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- Complete the Energy Footprint Tool and help the Church of England become 'net zero carbon' by 2030
It is time
to complete the Energy Footprint Tool. The Revd Jan Nobel, Green Ambassador
for the Diocese of York, explains why this is so important:
As most people know, the Church of England’s General Synod has
recognised the climate emergency and called on all parts of the Church to
become ‘net zero carbon’ by 2030. This commitment requires us all to take
action to reduce our carbon footprint. But first we need to measure how
large our footprint is. To help us, the Church of England has introduced an easy
online tool to calculate the energy use of your church building(s). The Energy
Footprint Tool (EFT) is found on the Parish Annual Return pages (parishreturns.churchofengland.org).
All you need is your energy bills for 2020 and a few spare minutes.
What have we learned from the EFT last year?
Last year, when the EFT was first introduced, just over a
third of the churches in the Diocese of York engaged with the EFT, but only a
quarter of churches provided a complete set of figures. Based on these responses
we have estimated the total carbon footprint of our diocese for the year 2019
as 5,600 tonnes of carbon. However, since three quarter of our churches did not
complete the EFT, this figure might we wildly inaccurate! My hope is that we
will have a much better uptake for 2020, which should result in a much accurate
picture of our energy footprint, and of the net-zero carbon challenge ahead!
Actually, what is meant by ‘net zero carbon’?
‘Carbon’ refers to all greenhouse gasses that contribute to
climate change, such as surplus CO2 . Most of these gasses are
produced through burning fossil fuels, such as gas and oil. ‘Net zero’ means
that, if we do not manage to bring down our emissions to ‘gross zero’, our
residual carbon emissions will need to be ‘offset’ through means of removing
carbon from the atmosphere elsewhere, e.g. through tree planting projects.
However, opportunities for sustainable offsetting are
limited, and can be costly, so offsetting should only ever be a last resort. As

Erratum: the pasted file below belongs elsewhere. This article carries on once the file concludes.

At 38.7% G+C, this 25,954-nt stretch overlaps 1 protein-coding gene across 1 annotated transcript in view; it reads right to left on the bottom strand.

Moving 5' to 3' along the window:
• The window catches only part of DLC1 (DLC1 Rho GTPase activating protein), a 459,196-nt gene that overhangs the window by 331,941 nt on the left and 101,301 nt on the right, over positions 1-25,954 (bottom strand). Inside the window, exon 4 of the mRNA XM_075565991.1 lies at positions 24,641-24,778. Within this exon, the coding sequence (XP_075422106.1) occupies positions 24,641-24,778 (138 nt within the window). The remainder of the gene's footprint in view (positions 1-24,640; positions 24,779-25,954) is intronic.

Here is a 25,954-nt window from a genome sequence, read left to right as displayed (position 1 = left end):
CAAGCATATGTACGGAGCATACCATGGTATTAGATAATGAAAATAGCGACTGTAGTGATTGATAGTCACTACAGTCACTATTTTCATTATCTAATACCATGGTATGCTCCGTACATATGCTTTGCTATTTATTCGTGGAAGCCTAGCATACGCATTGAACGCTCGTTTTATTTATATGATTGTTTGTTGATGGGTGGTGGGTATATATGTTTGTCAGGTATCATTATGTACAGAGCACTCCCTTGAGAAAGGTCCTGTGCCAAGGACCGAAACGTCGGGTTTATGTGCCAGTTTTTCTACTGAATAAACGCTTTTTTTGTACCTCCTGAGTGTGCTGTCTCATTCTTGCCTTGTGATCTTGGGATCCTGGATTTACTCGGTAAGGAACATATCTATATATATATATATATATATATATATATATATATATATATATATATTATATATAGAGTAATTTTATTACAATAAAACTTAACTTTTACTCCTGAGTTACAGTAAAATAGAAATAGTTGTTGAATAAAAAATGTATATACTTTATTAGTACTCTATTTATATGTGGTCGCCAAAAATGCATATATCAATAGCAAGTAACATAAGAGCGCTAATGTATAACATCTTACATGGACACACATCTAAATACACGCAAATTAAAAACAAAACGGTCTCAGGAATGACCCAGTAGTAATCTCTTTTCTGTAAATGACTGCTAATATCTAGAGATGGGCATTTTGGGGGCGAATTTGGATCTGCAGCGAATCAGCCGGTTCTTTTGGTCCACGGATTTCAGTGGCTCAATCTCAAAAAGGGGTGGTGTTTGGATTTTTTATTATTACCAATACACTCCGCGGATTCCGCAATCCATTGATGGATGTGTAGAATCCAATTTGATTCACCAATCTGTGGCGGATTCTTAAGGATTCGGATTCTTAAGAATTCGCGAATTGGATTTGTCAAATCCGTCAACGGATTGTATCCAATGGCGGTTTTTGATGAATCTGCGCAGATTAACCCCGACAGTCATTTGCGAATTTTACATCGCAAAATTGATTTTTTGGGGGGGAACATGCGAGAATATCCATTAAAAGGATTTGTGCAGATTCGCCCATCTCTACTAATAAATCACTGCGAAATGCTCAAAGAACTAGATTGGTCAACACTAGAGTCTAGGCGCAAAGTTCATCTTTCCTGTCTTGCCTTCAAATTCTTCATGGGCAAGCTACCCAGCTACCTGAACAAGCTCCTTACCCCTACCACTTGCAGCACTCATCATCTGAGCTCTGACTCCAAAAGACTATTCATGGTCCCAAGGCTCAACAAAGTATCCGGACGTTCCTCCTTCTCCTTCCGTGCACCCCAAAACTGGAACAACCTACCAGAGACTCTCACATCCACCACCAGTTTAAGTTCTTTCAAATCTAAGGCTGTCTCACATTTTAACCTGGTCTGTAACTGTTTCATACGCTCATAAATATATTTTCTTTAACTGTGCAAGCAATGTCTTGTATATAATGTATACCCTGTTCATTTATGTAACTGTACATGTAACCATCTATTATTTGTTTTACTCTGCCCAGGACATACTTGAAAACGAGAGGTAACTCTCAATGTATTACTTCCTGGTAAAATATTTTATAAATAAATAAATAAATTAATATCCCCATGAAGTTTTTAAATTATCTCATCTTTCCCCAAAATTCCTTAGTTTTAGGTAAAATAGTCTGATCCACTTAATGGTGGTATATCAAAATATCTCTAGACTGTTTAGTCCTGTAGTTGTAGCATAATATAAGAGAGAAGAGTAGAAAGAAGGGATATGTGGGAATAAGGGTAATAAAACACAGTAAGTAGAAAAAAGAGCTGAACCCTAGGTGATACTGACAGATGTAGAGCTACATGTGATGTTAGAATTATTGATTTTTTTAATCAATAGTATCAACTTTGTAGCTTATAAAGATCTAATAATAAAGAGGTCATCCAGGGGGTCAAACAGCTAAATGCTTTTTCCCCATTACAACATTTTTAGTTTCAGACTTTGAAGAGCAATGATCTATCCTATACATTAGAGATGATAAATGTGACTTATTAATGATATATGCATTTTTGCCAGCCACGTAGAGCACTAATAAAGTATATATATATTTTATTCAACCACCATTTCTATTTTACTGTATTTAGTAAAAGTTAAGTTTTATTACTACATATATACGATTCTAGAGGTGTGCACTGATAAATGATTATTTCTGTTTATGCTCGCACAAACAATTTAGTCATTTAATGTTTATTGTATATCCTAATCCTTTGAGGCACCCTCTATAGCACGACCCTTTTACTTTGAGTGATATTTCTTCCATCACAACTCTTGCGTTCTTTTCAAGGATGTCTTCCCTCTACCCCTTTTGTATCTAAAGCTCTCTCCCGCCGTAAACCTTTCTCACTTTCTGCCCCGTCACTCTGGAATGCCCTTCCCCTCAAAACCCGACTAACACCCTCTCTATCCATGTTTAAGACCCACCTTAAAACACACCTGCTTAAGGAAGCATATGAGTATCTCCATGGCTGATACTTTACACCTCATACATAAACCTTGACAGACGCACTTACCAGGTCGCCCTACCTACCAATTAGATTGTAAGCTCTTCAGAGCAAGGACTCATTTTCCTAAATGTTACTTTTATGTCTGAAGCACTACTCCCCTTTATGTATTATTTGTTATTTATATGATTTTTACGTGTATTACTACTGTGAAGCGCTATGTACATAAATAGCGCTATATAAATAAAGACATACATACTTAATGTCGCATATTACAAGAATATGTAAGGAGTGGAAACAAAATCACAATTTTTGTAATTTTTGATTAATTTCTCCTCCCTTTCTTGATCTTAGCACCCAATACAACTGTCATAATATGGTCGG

a diocese and as individual churches, we need to reduce our energy use
and associated carbon emissions as far as possible, and as soon as possible.
This will involve making material changes to our buildings and adopting new
behaviours that both reduce our energy use and switch usage to renewable
How much will this cost?
The good news is that many measures to reduce energy pay for
themselves through savings on your energy bill. However, the total cost of
going net zero carbon can only be calculated if we understand our energy
footprint. That’s why all churches need to complete the EFT this year.
But wasn’t 2020 an unusual year?
Yes it was – and it would be interesting to see how the
closure of churches during the various lockdowns has affected our carbon footprint.
We need the data for 2020 as much as we need the data for any other year. Based
on the national EFT dataset from 2019, we can make an informed adjustment for
2020, and estimate a more accurate carbon footprint for ‘normal times’.
How will we ever reach net zero carbon?
Our approach to net zero is underpinned by six principles:
Reduce heat loss by keeping on top of basic maintenance and ensuring
the building is wind and watertight. Maintain the roof and gutters, to
prevent water from entering the building and warm air escaping. Fix any
broken window panes and make sure opening windows shut tightly.
Switch to 100% renewable electricity, for example through Parish
Buying’s energy basket, and ‘green’ gas. Whilst this does not reduce the
energy you use, it means it comes from a cleaner source. It is the simplest
thing you can do to cut your net carbon footprint.
Waste less electricity, waste less gas/oil, tackle any food waste,
reduce leaks and wasting water, and avoid unnecessary purchases. Read the
“Practical Path to Net Zero” and “Energy Efficiency Guidance” for a wide
range of ideas: https://www.churchofengland.org/resources/churchcare/net-zero-carbon-church
Electric not gas/oil
Burning oil and gas to heat our churches is contributing greenhouse
gasses to the atmosphere. We need to ‘decarbonise’ our heating. Where
possible, move to electric heating, using electricity that comes from 100%
renewable sources. There are many options such as heat pumps, pew heaters,
and infra-red panel heaters and chandeliers.
For some churches, there are opportunities to generate electricity
onsite from solar PV panels, or very occasionally wind turbines or
Offset the rest
Once you have made real reductions in your energy use, you can offset
the small remaining amount through Climate Stewards or other reputable
schemes to become ‘net zero’. Churches with grounds can also consider if
there is an area where they could let vegetation or a tree grow, as a natural
way to capture carbon from the air.
What can I do now?
Complete the Energy Footprint Tool. It is really important!
- If you have any questions, please get in touch with the diocesan
Green Ambassador, Revd Johannes (Jan) Nobel, by email: email@example.com or phone: